Associated Conditions

Multiple Epiphyseal Dysplasia

Multiple Epiphyseal Dysplasia, usually simply called M.E.D. is an uncommon developmental condition. It was first described by Fairbanks in 1935 and is known to affect 11 persons per million. It’s genetic pattern is said to be autosomal¬† dominant, but as with all genetic complaints, spontaneous mutations can occur, and some autosomal recessive cases have been reported.

The Multiple Epiphyseal Dysplasias have been classified into a mild ribbing variety, in which stature is near normal and hip involvement is the major abnormality, and the more typical Fairbanks type (described by Fairbanks in 1947)
which is more severe, often resulting in short stature with multiple Epiphyseal involvement.

One of the main differential diagnoses of M.E.D. is from bi-lateral Perthes disease. Pain, limp, and limitation of movement are common to both conditions, and radiological features are very alike. M.E.D. can be one pair of joints or many, the
striking feature being that Bi-Lateral Perthes is rarely if ever, symmetrical. M.E.D cannot be recognised at birth and it is rarely seen in early infancy; most commonly it presents at the age of 6 or 7 with bi-lateral abnormalities, although occasionally it has been found incidentally in adult life.

Because the wide range of severity, ranging from one pair of joints to widespread involvement with crippling osteoarthritis, it is not possible to predict a long term prognosis. There is usually some shortness of stature. Irregular Epiphyseal growth, usually involving many joints symmetrically, but occasionally only one pair, leading to premature degenerative changes.

Joints most commonly affected are hips, knees, ankles and shoulders, also hands and wrists with minimal involvement of the spine. Occasionally elbows are affected, and there is a similarity to Panners disease or osteochondritis of the Capitulum. Biochemical and blood tests are normal. Generalised Bone maturation – delay for up to 4 or 5 years. Unlike Perthes disease, this is a life time condition and is not self-limiting.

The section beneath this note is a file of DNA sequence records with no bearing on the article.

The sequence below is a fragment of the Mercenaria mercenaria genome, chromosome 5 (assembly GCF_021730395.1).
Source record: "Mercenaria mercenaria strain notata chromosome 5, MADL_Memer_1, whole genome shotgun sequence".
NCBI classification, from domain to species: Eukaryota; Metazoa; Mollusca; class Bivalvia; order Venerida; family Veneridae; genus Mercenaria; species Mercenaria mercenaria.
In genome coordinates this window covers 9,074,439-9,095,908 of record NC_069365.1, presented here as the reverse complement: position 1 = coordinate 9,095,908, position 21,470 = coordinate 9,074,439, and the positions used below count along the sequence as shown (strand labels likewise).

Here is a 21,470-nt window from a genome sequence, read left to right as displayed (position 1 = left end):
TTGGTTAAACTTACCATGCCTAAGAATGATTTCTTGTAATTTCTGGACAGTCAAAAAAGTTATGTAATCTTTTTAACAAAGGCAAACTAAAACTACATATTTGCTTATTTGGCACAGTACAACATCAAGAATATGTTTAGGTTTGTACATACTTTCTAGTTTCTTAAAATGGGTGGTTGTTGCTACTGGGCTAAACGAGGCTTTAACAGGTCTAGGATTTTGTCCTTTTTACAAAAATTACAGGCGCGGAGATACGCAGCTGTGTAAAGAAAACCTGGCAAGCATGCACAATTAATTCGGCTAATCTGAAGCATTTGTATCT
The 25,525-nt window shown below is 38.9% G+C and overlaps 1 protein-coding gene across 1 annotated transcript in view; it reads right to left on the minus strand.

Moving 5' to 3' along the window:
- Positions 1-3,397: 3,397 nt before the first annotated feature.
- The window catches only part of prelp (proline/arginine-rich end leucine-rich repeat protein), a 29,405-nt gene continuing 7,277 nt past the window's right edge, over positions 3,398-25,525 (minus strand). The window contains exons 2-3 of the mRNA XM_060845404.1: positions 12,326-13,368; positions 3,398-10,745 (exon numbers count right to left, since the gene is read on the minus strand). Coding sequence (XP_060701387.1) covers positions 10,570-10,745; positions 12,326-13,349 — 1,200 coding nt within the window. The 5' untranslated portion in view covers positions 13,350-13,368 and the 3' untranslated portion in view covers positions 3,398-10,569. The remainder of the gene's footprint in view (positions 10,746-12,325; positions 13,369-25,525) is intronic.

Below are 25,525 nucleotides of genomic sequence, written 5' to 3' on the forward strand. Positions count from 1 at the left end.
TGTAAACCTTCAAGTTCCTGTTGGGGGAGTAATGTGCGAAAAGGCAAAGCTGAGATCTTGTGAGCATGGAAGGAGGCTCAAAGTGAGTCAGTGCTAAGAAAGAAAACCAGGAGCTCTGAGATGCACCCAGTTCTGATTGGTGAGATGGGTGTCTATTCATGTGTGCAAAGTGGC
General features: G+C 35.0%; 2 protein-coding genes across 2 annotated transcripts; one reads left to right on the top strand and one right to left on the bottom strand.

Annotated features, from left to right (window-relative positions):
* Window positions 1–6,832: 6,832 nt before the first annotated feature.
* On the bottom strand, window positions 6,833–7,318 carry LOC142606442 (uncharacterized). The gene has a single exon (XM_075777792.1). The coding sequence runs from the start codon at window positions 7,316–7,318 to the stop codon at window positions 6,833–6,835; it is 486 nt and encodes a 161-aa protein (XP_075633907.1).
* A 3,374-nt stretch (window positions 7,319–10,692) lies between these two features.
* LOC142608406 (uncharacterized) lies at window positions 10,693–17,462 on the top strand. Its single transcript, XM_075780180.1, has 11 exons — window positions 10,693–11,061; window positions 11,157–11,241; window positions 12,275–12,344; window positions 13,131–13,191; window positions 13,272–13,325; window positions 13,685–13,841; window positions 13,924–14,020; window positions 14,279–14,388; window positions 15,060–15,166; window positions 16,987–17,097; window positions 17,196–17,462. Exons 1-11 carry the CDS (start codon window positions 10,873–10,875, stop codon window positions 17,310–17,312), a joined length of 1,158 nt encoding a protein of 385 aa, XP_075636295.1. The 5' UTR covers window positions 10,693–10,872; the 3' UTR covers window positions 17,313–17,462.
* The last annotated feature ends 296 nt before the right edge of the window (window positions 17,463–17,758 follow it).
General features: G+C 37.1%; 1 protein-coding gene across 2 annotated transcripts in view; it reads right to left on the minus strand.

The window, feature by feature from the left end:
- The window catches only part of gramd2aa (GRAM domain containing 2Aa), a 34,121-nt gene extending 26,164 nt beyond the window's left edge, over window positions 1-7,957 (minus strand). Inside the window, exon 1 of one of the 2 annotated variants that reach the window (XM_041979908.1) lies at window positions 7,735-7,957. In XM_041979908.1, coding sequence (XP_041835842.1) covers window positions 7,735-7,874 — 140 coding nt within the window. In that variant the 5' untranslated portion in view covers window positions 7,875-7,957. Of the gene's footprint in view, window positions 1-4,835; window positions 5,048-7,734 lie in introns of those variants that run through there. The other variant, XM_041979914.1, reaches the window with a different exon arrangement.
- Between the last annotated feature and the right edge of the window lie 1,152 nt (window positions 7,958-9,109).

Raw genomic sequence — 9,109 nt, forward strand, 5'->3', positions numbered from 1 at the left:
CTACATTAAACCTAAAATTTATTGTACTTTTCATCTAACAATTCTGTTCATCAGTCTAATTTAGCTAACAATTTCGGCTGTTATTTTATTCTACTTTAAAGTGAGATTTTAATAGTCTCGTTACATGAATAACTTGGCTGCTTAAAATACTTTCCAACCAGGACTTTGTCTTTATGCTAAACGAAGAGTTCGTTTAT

M.E.D. is usually treated symptomatically but if function or appearance are sufficiently affected. surgery in the form of osteotomies to hip or knee is available. It must be noted however that surgical corrections made in early life are likely
to recur if they are needed before the end of growth, Hydrotherapy can be helpful to relieve symptoms and reduce disability, as can the use of anti-inflammatory drugs.

Painful episodes in the hip may need treatment by way of bed-rest or traction, and many sufferers find the use of a wheelchair for long distances helps to avoid “flare ups”. In severe cases osteoarthritis is inevitable and hip arthroplasty is¬†likely in early adult life.

Occasionally surgery to the hands may be necessary to improve grip, or to the elbows to increase rotation.

An excerpt from A Layman’s Guide to Osteochondritis published by Perthes Association *Copyright Perthes Association 2001*

Medical Advisors
Professor R G Burwell, Professor W G Sharrard & MR. A Moulton F.R.C.S.